The devilish history of the explicit lyrics stickerVox
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The explicit lyrics sticker is one of the most recognizable images in American music. Its placement on an album cover signifies you’re going to hear something for adult ears only, and it’s an image we often take for granted. The story behind how we got that sticker is bonkers, to say the least.
The very public discussion around the advisory label involved the Parents Music Resource Center (PMRC), a group led by the wives of Washington politicians and a few musicians including Frank Zappa, Dee Snider, and John Denver.
While the PMRC’s involvement was allegedly sparked by some raunchy lyrics from Prince’s 1984 album Purple Rain, the debate over rock lyrics had been infiltrating American culture and politics for a decade. The driving force behind that debate was the rise of heavy metal, a genre that saw explosive popularity with the launch of MTV in 1981, and the growing influence of the religious right, who saw rock music as a powerful threat to Christianity.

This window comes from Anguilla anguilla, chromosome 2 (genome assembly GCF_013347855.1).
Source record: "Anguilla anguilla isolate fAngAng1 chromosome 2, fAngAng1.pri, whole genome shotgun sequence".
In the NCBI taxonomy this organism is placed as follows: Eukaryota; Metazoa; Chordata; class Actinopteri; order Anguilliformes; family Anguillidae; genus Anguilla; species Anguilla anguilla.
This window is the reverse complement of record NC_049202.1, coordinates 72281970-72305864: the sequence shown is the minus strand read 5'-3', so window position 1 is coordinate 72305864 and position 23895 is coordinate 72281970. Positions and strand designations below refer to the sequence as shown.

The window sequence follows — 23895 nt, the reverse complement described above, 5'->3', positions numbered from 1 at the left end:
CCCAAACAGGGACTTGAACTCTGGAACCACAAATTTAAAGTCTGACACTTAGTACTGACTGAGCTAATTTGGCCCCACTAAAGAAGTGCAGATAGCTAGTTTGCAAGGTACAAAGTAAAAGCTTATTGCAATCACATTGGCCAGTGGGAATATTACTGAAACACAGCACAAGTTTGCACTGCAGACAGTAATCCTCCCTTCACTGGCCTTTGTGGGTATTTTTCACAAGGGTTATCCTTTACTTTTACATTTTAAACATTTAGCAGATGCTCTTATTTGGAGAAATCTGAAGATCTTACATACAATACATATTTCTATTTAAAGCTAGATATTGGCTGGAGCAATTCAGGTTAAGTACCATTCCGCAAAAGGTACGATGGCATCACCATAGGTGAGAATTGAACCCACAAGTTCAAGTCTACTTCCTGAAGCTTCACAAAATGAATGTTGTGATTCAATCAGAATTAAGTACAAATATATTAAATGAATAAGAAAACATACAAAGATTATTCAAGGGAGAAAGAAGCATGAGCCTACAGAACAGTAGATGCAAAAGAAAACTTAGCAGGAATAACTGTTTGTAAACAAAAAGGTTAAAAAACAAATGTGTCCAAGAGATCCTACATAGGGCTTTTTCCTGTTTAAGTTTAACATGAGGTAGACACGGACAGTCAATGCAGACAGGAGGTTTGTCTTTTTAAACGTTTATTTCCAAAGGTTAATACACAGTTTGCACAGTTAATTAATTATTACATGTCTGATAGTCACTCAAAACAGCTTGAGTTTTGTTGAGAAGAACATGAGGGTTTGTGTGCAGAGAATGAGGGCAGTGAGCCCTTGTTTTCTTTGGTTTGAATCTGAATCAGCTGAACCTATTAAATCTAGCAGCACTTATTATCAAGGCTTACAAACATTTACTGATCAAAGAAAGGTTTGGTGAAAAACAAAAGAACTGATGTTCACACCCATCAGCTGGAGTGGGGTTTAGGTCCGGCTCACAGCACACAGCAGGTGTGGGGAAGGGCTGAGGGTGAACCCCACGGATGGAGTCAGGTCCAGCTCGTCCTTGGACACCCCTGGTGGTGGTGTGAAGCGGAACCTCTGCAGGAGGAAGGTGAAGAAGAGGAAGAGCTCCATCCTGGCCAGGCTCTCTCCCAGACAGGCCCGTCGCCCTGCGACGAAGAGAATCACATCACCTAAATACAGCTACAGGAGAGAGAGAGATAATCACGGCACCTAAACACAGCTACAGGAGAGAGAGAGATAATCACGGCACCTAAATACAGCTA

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A number of sources went into the research of this piece including Eric Nuzum’s book
Parental Advisory: Music Censorship in America
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